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Fine-scale root community structure in the field: species aggregations change with root density


Herben, Tomas (2021), Fine-scale root community structure in the field: species aggregations change with root density , Dryad, Dataset,


1 Roots are capable of strong plastic responses to environmental signals, but the extent of such responses in the field is essentially unknown. Here, we aimed to identify interspecific root aggregations and segregations as indicators of plastic responses to the presence of other species. Further, we asked whether aggregations change with heterogeneity in overall root density along soil depth and whether root communities show any relationship to species' functional traits.

2 We used quantitative Real-Time PCR to estimate root quantities of nine grassland species in soil blocks at a centimetre scale. We combined these estimates with fine-scale recording of species' positions aboveground. We used deviations between measured root density and that expected from the relationship to aboveground species abundance to correct for different chances of individual species to meet due to the non-random distribution of their individuals. This approach allows us to identify whether species associations belowground are due to plastic response of their roots.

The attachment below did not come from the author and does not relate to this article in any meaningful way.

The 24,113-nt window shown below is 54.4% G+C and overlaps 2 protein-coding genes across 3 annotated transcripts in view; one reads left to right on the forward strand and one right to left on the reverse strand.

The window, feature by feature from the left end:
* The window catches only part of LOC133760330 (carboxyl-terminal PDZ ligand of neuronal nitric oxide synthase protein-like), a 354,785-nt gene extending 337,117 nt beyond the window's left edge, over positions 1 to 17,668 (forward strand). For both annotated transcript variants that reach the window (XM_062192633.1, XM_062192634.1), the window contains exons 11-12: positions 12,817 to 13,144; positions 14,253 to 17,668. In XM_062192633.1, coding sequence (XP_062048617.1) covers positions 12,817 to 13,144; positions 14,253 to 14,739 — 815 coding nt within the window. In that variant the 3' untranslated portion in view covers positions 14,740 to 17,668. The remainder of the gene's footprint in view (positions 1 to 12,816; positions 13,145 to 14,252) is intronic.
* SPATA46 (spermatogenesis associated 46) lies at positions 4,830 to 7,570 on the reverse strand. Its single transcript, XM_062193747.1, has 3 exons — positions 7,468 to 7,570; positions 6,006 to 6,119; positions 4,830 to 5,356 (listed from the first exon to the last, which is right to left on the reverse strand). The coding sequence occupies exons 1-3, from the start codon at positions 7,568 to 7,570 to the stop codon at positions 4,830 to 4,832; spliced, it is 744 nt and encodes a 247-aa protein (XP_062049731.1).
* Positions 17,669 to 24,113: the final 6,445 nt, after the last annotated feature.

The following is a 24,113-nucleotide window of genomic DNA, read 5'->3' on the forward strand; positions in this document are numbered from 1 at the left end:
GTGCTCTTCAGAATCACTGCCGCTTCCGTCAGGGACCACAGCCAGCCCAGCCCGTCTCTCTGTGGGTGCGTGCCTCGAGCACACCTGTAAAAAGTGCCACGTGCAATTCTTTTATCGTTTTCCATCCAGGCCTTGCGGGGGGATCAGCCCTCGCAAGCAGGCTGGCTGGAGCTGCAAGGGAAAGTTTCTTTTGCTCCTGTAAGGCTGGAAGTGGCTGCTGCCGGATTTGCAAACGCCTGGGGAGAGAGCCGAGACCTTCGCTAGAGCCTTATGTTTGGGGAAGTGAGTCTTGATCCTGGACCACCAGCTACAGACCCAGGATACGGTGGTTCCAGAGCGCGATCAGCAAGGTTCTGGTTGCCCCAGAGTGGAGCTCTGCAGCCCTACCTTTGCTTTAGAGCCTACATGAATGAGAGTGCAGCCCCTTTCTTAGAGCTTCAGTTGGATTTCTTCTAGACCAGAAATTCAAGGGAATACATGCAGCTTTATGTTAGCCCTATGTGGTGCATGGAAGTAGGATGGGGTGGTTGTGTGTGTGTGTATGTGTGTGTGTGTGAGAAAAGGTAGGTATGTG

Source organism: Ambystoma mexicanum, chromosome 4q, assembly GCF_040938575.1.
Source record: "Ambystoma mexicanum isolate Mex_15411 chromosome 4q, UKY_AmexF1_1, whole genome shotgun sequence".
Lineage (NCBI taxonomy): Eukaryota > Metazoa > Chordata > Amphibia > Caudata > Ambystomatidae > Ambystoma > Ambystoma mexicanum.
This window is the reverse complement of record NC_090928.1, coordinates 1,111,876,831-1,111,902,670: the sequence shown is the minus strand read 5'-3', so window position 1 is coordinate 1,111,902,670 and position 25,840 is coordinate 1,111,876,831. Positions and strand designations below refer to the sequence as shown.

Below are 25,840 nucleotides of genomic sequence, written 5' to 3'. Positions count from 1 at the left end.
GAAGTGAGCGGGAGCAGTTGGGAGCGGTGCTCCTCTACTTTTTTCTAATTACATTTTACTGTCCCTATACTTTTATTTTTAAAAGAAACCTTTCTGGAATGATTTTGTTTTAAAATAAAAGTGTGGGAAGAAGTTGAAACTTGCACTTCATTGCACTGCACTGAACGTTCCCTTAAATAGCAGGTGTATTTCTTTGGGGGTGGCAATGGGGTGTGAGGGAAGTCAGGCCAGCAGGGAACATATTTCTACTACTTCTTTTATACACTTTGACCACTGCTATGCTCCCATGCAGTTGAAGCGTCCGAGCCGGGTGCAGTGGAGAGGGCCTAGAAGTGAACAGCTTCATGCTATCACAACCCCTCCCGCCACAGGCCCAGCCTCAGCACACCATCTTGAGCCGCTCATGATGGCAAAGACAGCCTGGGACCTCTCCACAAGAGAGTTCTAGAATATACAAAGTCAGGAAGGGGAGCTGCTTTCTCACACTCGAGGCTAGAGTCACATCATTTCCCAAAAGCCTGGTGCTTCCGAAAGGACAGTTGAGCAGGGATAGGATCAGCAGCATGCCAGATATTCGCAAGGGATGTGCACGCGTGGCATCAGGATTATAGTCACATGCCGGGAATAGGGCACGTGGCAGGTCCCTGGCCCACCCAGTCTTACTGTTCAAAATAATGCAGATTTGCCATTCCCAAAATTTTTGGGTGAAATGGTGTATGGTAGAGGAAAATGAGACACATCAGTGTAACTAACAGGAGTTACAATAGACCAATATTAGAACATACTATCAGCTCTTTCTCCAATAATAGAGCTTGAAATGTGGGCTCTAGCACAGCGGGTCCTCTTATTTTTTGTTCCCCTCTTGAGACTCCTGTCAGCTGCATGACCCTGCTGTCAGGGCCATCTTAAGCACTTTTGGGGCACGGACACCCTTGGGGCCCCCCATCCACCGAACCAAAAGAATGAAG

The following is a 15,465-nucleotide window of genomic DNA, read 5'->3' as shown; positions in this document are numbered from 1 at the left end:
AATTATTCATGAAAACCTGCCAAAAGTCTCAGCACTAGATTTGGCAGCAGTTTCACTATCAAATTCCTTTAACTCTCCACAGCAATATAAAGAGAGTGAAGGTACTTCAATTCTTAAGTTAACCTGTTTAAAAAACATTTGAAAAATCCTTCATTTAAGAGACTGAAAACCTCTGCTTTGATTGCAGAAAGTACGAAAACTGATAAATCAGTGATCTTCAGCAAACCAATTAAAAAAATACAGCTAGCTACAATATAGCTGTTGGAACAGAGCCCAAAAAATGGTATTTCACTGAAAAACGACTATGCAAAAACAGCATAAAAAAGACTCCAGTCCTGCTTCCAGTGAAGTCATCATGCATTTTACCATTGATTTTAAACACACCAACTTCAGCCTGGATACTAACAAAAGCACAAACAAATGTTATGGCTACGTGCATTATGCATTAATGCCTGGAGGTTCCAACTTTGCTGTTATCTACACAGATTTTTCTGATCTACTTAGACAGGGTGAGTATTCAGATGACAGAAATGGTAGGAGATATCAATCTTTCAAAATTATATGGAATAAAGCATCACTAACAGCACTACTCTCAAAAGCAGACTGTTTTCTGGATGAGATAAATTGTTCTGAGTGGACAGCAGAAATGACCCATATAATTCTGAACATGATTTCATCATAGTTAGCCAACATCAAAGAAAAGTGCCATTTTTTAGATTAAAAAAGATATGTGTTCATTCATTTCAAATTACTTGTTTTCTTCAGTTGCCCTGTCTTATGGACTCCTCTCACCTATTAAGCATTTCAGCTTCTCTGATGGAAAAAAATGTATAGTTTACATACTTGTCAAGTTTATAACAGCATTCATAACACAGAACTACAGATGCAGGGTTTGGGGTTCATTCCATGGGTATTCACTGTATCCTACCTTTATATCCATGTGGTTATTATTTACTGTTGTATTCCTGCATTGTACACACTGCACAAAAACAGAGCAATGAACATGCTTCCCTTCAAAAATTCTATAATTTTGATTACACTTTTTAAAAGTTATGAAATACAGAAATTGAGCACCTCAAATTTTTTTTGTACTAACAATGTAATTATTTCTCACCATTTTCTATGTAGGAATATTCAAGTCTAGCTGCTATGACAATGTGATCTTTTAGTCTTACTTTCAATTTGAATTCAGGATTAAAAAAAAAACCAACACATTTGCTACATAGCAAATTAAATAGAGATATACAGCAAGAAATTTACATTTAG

3 We showed that while there were signals of both interspecific aggregation and segregation, prevalence of aggregation over segregation strongly increased with increasing soil depth. In shallow layers, where root density is high and its heterogeneity low, roots are likely to respond to a number of signals which produce both interspecific aggregation and segregation. In contrast, in deeper layers, where root density is low and its heterogeneity higher, root distribution is likely to be driven primarily by foraging for resources, producing aggregations. Species composition of the root community did not show any relationship to functional traits (SLA, shoot lifespan, spreading distance and rooting depth) of the examined species.

4 Synthesis. The results imply that processes that determine interspecific root associations change at a scale of centimetres which is close to the scale of individual fine roots. They also imply that while root foraging might explain root co-occurrence under low root density, very different processes determine it when root density is high. Our findings also support the notion that roots, while extremely plastic, may not receive sufficient signals to elicit a response in the field if overall root density is high and homogeneous